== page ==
A cognitive bias is a mistake in reasoning, evaluating, remembering, or other cognitive process, often occurring as a result of holding onto one's preferences and beliefs regardless of contrary information. Psychologists study cognitive biases as they relate to memory, reasoning, and decision-making. [chegg.com]

Confirmation bias, the tendency to process information by looking for, or interpreting, information that is consistent with one’s existing beliefs. This biased approach to decision making is largely unintentional and often results in ignoring inconsistent information. Existing beliefs can include one’s expectations in a given situation and predictions about a particular outcome. People are especially likely to process information to support their own beliefs when the issue is highly important or self-relevant. [britannica.com]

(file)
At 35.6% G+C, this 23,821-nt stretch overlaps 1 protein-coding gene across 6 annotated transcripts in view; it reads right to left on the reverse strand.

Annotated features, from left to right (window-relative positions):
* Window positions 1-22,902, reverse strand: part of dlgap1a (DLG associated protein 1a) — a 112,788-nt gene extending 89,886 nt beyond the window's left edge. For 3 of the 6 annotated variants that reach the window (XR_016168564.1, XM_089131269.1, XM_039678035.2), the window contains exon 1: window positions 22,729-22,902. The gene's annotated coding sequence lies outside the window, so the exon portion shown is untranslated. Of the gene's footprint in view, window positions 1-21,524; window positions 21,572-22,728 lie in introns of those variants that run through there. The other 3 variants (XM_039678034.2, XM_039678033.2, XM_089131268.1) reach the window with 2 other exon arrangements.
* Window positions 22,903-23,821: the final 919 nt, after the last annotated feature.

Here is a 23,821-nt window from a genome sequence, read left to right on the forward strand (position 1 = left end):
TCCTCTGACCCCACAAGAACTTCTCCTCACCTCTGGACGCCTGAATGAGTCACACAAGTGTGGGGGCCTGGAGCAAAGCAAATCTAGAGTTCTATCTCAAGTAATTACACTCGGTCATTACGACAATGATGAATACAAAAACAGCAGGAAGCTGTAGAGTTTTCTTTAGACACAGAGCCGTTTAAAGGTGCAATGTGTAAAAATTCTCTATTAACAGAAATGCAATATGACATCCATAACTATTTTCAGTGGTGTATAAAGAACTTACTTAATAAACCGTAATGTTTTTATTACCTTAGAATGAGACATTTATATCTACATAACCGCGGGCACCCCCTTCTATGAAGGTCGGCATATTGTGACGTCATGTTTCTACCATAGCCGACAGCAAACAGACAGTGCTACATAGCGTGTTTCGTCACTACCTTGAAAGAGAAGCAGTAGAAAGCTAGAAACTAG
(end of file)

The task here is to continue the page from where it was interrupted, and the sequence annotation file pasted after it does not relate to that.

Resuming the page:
Now that we know what the confirmation bias is, let’s go into the article where the author says the following: I’m reproducing this text as is because I’m unable to put it in a better way...

“Philosophers argue that a baby meaningfully attains its sense of the self — its recognition of ‘I’ and the concept of ‘mine’ — when it first begins to say ‘no’. At a primordial level, we become individuals only through this act of stating our disagreement.”

According to this line of thought, dissent is not only universal in human society (yes, I’m a student of Sociology) but also fundamental. This is because when I say that I am ‘I’, I’m also saying that I’m not ‘You’ - a case where I disagree (i.e dissent) with the assessment that ‘I’m somebody else’. Without this disagreement there is no ‘I’, and by extension, no ‘individuality’ - not for me, not for anyone.